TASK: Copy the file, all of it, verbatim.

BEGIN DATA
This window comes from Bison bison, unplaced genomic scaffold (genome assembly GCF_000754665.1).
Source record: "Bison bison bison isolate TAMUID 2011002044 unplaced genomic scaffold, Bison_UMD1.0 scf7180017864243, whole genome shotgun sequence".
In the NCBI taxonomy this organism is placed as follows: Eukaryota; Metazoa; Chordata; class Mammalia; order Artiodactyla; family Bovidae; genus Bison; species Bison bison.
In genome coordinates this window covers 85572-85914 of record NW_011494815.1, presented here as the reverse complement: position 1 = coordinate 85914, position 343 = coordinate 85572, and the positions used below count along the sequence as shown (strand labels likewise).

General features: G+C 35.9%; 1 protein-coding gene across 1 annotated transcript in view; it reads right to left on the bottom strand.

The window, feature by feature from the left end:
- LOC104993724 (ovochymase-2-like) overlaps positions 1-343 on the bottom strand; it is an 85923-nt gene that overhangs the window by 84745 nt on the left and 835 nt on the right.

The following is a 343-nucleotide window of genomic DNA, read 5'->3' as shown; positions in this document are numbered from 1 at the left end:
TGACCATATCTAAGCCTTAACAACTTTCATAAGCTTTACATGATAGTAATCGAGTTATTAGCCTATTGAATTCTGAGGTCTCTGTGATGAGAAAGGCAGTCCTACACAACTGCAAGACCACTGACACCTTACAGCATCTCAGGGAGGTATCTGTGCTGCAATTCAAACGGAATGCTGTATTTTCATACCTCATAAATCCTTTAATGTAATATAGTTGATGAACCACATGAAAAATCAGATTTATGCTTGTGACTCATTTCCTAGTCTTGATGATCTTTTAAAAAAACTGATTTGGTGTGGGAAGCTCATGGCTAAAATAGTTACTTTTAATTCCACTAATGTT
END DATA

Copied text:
This window comes from Bison bison, unplaced genomic scaffold (genome assembly GCF_000754665.1).
Source record: "Bison bison bison isolate TAMUID 2011002044 unplaced genomic scaffold, Bison_UMD1.0 scf7180017864243, whole genome shotgun sequence".
In the NCBI taxonomy this organism is placed as follows: Eukaryota; Metazoa; Chordata; class Mammalia; order Artiodactyla; family Bovidae; genus Bison; species Bison bison.
In genome coordinates this window covers 85572-85914 of record NW_011494815.1, presented here as the reverse complement: position 1 = coordinate 85914, position 343 = coordinate 85572, and the positions used below count along the sequence as shown (strand labels likewise).

General features: G+C 35.9%; 1 protein-coding gene across 1 annotated transcript in view; it reads right to left on the bottom strand.

The window, feature by feature from the left end:
- LOC104993724 (ovochymase-2-like) overlaps positions 1-343 on the bottom strand; it is an 85923-nt gene that overhangs the window by 84745 nt on the left and 835 nt on the right.

The following is a 343-nucleotide window of genomic DNA, read 5'->3' as shown; positions in this document are numbered from 1 at the left end:
TGACCATATCTAAGCCTTAACAACTTTCATAAGCTTTACATGATAGTAATCGAGTTATTAGCCTATTGAATTCTGAGGTCTCTGTGATGAGAAAGGCAGTCCTACACAACTGCAAGACCACTGACACCTTACAGCATCTCAGGGAGGTATCTGTGCTGCAATTCAAACGGAATGCTGTATTTTCATACCTCATAAATCCTTTAATGTAATATAGTTGATGAACCACATGAAAAATCAGATTTATGCTTGTGACTCATTTCCTAGTCTTGATGATCTTTTAAAAAAACTGATTTGGTGTGGGAAGCTCATGGCTAAAATAGTTACTTTTAATTCCACTAATGTT